I just want to collect your views on having a schema with all text fields as RTF fields.

I know there may be issues like formatting or losing non-standard HTML tags from it but is there any other disadvantages of it which I might not be aware or skipping from my mind at the moment.


I would like to give end user a complete freedom so that they can do formatting of all content if they like including Images etc.

4 Answers 4


The rich text format area is not HTML but, as Dominic Cronin has explained (a few times), XML in the XHTML namespace. :-)

So the tradeoffs include:


  • Very flexible, but NOT complete HTML freedom
  • Rich text and source editing but not an IDE
  • Control (XSLT filters) if desired
  • Some (XHTML) validation and clean up features
  • Keyboard shortcuts and rich text options like styles through buttons and drop-downs
  • Forcing RTF to behave like HTML(5) changes configuration in a way that may not be implemented in the same way in future Tridion versions (i.e. unsupported)


  • True freedom, including the ability to add invalid markup
  • No RTF functionality (insert link, styles, etc.)
  • Also not an IDE
  • Minor note: template needs to handle encoding (I believe entities and certain characters will be escaped by default)

For both you also want to consider scenarios with Experience Manager.

As a content modeling question, I find naming the content type and even the end-user role helpful. "Power" Editors might need different functionality from front-end developers. "True" freedom seems to correlate with promotional content types.


My personal preference is to use RTF fields only for things that are meant to be formatted. The usual candidate of course is things like "body" text of a article, in which case the user would appreciate to have the ability to be able to insert images/links, etc.

Saying that editors might be able to mess up with the design of the site or insert "inappropriate" javascripts, etc. But you can restrict that by applying XSLT on the formatted fields, or apply an approval process for further control.

Sometimes an advanced user would love to have the ability to edit HTML source without involving developers. Recently I came across a client who wants to track a campaign link click using google analytics and with his javascript skill, he would be able to do it through RTF field. So "relaxing the rule" sometimes is not all bad.

You must have your reasons. Could you elaborate what fields and what they are for? The above is only a very generic idea that may not be relevant without knowing more.

  • Thanks for your response but it does not give quite an answer to my query (any downside or challenge if we have all fields as RTF). I have also update the question to add my one of the use case scenario Commented May 20, 2014 at 12:14

Aside from the obvious issues regarding design consistency and formatting (which you've already acknowledged), one thing to take into account is the fact that if you are planning on doing a lot of automation (e.g. with the Core Service), having a lot of Rich Text will only make things more difficult as you'll have to sanitize everything as valid XHTML.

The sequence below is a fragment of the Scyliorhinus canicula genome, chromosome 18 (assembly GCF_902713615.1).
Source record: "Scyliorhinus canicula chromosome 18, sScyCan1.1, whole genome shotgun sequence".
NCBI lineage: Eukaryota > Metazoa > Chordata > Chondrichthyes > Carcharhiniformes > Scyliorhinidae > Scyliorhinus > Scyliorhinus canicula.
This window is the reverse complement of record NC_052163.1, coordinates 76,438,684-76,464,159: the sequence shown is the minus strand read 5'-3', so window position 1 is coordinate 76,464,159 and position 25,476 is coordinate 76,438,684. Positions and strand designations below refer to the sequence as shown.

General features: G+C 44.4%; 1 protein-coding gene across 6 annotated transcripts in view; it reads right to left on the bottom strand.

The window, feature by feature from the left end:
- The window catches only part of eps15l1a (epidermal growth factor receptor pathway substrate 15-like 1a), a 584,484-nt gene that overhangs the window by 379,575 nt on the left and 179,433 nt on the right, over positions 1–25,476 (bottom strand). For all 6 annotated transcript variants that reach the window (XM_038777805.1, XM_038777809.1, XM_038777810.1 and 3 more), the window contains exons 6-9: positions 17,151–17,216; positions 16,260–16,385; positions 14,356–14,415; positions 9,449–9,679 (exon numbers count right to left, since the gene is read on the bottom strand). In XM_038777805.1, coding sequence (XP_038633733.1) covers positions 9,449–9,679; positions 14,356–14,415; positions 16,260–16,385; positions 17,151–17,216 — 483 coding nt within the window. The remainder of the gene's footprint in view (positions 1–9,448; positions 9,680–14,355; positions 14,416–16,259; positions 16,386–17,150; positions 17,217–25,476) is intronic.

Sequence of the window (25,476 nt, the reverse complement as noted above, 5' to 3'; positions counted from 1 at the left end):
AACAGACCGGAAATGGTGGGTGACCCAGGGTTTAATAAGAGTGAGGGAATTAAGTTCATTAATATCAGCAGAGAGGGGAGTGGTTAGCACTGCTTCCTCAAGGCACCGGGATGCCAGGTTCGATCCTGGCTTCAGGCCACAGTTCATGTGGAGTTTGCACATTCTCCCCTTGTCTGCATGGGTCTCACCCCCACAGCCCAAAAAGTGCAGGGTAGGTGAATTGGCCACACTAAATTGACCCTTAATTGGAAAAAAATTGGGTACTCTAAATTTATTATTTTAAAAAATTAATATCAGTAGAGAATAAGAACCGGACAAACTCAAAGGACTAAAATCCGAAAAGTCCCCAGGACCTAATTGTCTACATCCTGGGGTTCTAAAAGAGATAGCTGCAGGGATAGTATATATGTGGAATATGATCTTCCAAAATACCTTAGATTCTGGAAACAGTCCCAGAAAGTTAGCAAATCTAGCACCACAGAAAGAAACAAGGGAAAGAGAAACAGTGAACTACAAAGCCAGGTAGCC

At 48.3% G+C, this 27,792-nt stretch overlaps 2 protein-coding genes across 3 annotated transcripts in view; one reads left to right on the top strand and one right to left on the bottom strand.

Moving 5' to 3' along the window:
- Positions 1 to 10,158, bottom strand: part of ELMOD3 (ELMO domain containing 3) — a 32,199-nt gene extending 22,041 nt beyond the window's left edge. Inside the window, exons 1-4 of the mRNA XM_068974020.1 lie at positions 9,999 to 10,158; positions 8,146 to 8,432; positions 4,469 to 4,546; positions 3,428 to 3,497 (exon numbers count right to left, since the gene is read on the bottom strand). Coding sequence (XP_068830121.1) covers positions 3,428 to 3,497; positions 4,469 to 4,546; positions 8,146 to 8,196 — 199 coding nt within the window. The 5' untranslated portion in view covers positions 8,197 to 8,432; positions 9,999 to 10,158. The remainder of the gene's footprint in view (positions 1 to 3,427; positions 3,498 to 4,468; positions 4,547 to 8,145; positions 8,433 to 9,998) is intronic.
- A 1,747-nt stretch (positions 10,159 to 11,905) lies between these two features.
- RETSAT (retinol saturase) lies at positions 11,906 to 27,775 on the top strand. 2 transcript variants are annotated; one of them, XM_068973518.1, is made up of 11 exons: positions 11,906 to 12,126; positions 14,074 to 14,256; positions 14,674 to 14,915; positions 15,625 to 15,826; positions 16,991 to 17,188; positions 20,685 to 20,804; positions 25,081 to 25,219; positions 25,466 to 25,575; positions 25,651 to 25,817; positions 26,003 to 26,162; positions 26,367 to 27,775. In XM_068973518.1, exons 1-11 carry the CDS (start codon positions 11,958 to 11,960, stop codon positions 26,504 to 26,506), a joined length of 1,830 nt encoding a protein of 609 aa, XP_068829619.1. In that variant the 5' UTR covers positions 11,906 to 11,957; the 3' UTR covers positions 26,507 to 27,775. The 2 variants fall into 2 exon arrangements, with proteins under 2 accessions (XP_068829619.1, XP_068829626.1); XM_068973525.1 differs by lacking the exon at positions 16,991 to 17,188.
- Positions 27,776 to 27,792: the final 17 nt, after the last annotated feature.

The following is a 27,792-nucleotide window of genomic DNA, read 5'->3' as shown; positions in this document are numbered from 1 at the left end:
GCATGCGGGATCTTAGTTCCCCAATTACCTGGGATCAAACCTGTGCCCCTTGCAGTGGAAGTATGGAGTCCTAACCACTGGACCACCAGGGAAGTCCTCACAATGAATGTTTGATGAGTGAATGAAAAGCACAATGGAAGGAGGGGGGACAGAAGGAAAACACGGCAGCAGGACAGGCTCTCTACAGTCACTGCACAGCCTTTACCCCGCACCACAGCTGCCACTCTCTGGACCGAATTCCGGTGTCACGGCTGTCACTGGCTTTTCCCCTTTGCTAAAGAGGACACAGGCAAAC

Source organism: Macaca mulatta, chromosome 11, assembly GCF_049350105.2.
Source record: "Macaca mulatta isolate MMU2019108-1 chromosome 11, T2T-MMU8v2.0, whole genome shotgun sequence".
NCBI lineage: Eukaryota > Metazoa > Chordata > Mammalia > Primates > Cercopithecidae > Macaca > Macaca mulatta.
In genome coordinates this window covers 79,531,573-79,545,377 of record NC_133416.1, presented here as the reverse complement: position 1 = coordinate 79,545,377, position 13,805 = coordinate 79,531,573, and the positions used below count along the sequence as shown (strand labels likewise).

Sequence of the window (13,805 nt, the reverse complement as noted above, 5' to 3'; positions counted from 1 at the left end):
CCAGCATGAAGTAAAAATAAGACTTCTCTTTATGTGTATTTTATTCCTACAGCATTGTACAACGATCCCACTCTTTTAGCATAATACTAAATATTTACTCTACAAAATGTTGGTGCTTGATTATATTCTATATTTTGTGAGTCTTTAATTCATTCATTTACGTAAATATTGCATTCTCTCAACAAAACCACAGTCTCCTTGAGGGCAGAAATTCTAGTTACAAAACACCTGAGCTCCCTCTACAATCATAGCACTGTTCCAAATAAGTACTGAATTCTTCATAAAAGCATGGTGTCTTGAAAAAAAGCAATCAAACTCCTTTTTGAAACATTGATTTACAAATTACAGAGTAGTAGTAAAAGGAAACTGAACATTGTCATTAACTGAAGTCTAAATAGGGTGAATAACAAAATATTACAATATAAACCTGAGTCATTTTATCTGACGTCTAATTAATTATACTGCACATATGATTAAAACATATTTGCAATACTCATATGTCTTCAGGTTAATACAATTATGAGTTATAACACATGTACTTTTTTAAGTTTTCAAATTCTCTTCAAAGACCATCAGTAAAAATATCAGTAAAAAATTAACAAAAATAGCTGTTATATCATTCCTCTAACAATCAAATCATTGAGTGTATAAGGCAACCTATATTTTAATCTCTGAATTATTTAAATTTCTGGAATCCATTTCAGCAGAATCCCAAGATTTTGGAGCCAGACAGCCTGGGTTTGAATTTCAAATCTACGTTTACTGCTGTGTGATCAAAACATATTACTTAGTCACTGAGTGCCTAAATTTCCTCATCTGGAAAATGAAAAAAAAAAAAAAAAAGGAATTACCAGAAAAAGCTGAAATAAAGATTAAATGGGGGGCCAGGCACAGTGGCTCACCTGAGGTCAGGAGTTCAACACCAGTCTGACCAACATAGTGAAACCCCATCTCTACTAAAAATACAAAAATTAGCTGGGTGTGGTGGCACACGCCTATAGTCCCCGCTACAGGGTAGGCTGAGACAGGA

Another potential issue is any scenario in which you want to use your fields for anything other than just dumping rendered markup to a page. If you want to do anything like produce a list of values or - worse - perform a conditional on the value of a field, you're going to run into problems with stray tags and containers. It's not always easy to predict that you'll need to do this up front, either.

I'd generally avoid using Rich Text fields at all unless you have a specific requirement to do so and, even then, use them only where you need them.


Interesting you mention, all text fields as RTF fields. In that case why still use multiple fields is the first thing I wonder?

It sounds to me like your requirements might be coming close to, a Schema with a single RTF field, so the editors can work like they do in, let's say Wordpress ;o).

I always try to justify the usage of RTF fields in my Schema with the actual use case. Does the field require user formatting or the ability to place images or links in the text? Can I not get away with external link, Component link or multimedia link fields? Then I'guess it will have to be an RTF field. It all comes down to structuring your data, but you have to keep it easy to use for the Editors too. Too many fields in a Schema is not good, just having a single one is usually also not a good choice. But in any case, make sure that each field has the right format, that is a simple choice for date and number fields, but when it comes to text, you have several options to choose from.

To make sure these RTF fields are used correctly, you can consider setting up its restrictions, so remove all available options you don't want to be used in there and possibly also invest time in using the XSLT on the RTF to clean it up before every save.

  • Thanks Bart, it really helps. I am in line of your suggestion - Justifying the use case of RTF field and that's why collecting views of experts :) Commented May 20, 2014 at 12:18

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